iter<-10
size<-100
slopes<-rep(NA,iter)
seeds<-list(NULL)
for(i in 1:iter) {
 seeds[[i]]<-.Random.seed
 x<-rnorm(size,0,1)
 y<-rnorm(size,1+(2*x),1)
 slopes[i]<-lm(y~x)$coefficients[2]
}
.Random.seed<-seeds[[2]]
x<-rnorm(size,0,1)
y<-rnorm(size,1+(2*x),1)
lm(y~x)

* – I’m glossing over the philosophical meaning of ‘random’ here

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Should every nonparametric test be accompanied by a bootstrap confidence interval?

Well, duh. Obviously. Because (a) every test should have a CI and (b) bootstrap CIs are just awesome. You can get a CI around almost any statistic, they account for non-normality and boundaries.

But you might have to be a little careful in the interpretation, because they might not be measuring the same thing as the test.

Take a classic Wilcoxon rank-sum / [Wilcoxon-]Mann-Whitney independent-samples test (don’t you just love those consistent and memorable names?). This ranks all the data and compares them across two groups. Every bit of the distribution is contributing, and there isn’t an intuitive statistic; what you’re testing is the W statistic. Do you know what a W of 65000 looks like? No, neither do I. If there’s a difference somewhere in terms of location, it might come up.

It’s so much simpler for the jolly old t-test. You take means and compare them. You get CIs around those means with a simple formula. And everybody knows what a mean is, even if they don’t really want to grapple with a t-statistic and Satterthwaite’s degrees of freedom.

So, in the Mann-Whitney case, the most sensible measure might be the difference between the medians. There is no formula for a CI for this, though undoubtedly we could get a pretty bad approximation by the usual techniques. So, we reach for the bootstrap. In fact, perhaps we should just be using it all the time…?

So the problem here is that you could have a significant Mann-Whitney but a median difference Ci that crosses zero. Interpreting that is not so easy, and I found one of my students in just that pickle recently. It was my fault really; I’d suggested the bootstrap CI. How could we deal with this situation? Running the risk of cliché, it’s not a problem but an opportunity. Because the test and the CI look at the data in slightly different ways, you’re actually getting more insight into the distribution, not less. Consider this situation:

Spend hours making it just so in R? No. Use a pencil.

Spend hours making it just so in R? No. Use a pencil.

Here, the groups have the same median but should get a significant Mann-Whitney result if the sample size is not tiny. You can surely imagine the opposite too, with a bimodal distribution where the median flips from one clump to another through only a tiny movement in the distribution as a whole.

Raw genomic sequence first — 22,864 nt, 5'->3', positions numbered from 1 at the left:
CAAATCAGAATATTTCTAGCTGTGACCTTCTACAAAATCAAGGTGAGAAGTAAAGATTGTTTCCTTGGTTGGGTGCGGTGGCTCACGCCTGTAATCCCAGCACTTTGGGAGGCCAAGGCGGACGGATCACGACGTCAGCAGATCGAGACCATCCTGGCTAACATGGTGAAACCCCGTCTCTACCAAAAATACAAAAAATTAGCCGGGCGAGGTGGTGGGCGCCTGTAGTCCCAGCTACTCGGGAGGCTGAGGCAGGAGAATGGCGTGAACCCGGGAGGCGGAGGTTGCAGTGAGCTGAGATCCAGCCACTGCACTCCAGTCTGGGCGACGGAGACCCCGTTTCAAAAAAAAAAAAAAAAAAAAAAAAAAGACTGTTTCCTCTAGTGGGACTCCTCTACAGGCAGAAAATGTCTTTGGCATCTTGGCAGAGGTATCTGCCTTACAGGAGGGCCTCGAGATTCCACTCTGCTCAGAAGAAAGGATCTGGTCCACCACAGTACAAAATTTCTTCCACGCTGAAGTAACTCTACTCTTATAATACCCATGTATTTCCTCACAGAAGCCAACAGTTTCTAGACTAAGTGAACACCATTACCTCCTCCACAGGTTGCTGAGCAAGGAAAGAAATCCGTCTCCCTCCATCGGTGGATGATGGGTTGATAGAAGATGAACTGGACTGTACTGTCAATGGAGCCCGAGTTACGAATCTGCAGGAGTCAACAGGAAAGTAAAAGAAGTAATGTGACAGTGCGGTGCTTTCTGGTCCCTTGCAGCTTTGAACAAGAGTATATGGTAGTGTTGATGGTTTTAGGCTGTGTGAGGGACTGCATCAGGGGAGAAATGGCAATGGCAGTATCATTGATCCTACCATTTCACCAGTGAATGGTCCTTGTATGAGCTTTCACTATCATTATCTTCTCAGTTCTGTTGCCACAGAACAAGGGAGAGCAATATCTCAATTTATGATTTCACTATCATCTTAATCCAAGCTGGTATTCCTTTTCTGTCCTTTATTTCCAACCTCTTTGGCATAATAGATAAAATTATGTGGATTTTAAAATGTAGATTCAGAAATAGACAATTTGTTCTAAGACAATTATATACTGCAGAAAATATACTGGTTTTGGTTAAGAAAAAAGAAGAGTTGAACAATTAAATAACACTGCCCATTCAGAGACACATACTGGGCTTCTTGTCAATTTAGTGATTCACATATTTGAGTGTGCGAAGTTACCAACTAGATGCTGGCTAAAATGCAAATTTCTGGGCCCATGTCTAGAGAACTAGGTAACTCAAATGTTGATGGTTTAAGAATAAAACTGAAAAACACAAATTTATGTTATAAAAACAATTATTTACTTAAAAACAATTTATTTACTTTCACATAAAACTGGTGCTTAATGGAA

So, in conclusion:

  • my enthusiasm for bootstrapping is undimmed
  • there is still no substitute for drawing lots of graphs to explore your data (and for this, pencils are probably best avoided)

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Measuring nothing and saying the opposite: Stats in the service of the Scottish independence debate

I was half-heartedly considering writing about the ways that GDP can be twisted to back up any argument, when what should come along but this unedifying spectacle.

The Unionists (No campaign) have produced a league table of GDP, showing how far down Scotland would be. So, the argument goes, you should vote for them. This is, however, irrelevant to whether Scots would be better off. The GDP would drop because it would be a small country. GDP is the total sum of economic activities. If you have fewer people, you do less. That doesn’t make you poor, as Monaco or the Vatican City will tell you. If Manhattan declared independence from the rest of the USA, its GDP would go down. If Scotland not only stayed in the UK but convinced North Korea to join too, the UK’s GDP would go up. On this logic, every time a border is removed, people immediately get rich.

Meanwhile, the Separatists (Yes campaign) have produced a league table of GDP per capita, showing how far up Scotland would be. So, the argument goes, you should vote for them. This is, however, irrelevant to whether Scots would be better off, despite being a far less bad guess than GDP in toto. It tells the individual voter (let’s call him Mr Grant) practically nothing about whether the Grants would be better off, because that depends on a million other factors. Small countries with some very wealthy people, relying on foreign investment, will have inflated GDP per capita. It’s just the same thing kids learn in primary school now: when there are outliers, the mean is not so useful.

Anyway, the whole measure is used to form arguments about wellbeing, which is just nonsense. Otherwise all our ex-colonies would be kicking themselves at trading the jackpot of Saxe-Coburg-Gotha rule for silly stuff like identity and self-determination. (Except the USA, Canada, Australia and Ireland, who have higher GDP per capita than us and so are presumably happier. We should try to join them instead, as that will make us happy – though they will feel sad when we arrive.) No wonder there are still plenty of people who, having asked what I do for a living, gleefully say “lies, damned lies…”

PS: This Langtonian doesn’t get a vote because I live in London – that “giant suction machine” – and here’s a great post at Forbes about the UK joining the USA and becoming the lowest of the low. 

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Beeps and progress alerts to your phone